Thomas Ligotti’s Quotes on E.M. Cioran

When men can no longer bear the monotony and the banality of ordinary existence, they will find in each experience of the absolute an opportunity to commit suicide. The impossibility of surviving such extraordinary states of exaltation will destroy existence.

—E.M. Cioran, On the Heights of Despair

I may have said once or twice that I’d like to unmake or destroy the universe. But I don’t see how that casts me as a misanthrope. It’s just the grandiose aspiration of an ordinary pessimist.

—Thomas Ligotti (Interview)

I’ve read E.M. Cioran for decades, and for all his dark thoughts he did not go the full measure of its black mapping; no, he held back, he still dreamed the impossible dream of a childhood paradise, a place of refuge and comfort. No, Cioran still held out hope in his hopelessness, sought in the darkest abyss of existence for a glint of that secret portal into bliss and mystic delight. Failing this he was obliterated and ruined by its temptations till the end. Knowing that paradise is another hopeless dream he ended in the futility of all who hope, their hopelessness turning and spinning among its afterglow like children lost in a garden dreaming only to discover it is a pure and absolute nightmare land.

Once again, I’m rereading Cioran from the beginning for my book on Ligotti, seeing him through that author’s eyes (a fantasy of my own deep seated revisioning). His books:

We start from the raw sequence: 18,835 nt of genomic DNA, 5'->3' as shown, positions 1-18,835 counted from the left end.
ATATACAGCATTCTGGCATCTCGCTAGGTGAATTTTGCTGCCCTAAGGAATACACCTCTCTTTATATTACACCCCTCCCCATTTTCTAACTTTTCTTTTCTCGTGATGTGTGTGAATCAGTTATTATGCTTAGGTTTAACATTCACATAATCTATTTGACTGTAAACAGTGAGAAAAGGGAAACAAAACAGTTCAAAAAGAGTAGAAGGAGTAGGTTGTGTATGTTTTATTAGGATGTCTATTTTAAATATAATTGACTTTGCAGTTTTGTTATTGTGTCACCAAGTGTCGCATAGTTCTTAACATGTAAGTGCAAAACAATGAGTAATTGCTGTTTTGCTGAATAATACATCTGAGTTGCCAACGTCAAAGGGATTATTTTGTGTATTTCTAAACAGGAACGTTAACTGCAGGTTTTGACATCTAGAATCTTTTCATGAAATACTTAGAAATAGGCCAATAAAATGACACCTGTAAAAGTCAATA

On the Heights of Despair
The Book of Delusions
The Transfiguration of Romania
Tears and Saints
The Passionate Handbook
A Short History of Decay
All Gall Is Divided
The Temptation to Exist
History and Utopia
The Fall into Time
The New Gods
The Trouble with Being Born
Drawn and Quartered
Anathemas and Admirations
My country
Cahiers 1957–1972 (“Notebooks”), Gallimard 1997

Ligotti’s quotes on Cioran in the Interviews:

“The Medusa” is my E.M. Cioran story: Thomas Ligott

The last great literary hero of mine was William S. Burroughs, and he’s been dead for some time now. I’m really very cynical about art with a capital “A” versus popular art. If you stand a certain distance away, which is the only place to stand, it all looks much the same. I patronize popular art in the form of movies and television. I have favorite movies and TV shows. But no movie or TV show will ever be able to provide me with the near fathomless pleasures I’ve derived, for example, from the stories of Jorge Luis Borges and Dino Buzzati, the essays of E. M. Cioran, or the poetry of Giacomo Leopardi. However, in the end, it’s all just entertainment.

To name only non-horror authors: Raymond Chandler, Philip Larkin, Vladimir Nabokov, Bruno Schulz, Dino Buzzati, Hagiwara Sakutaro, Thomas Bernhard, William Burroughs, Jorge Luis Borges, E. M. Cioran, Sadeq Hedeyat, S. I. Witkiewicz, Roland Topor. These are some of the authors whose complete works, and most secondary works on them, I’ve bought and read.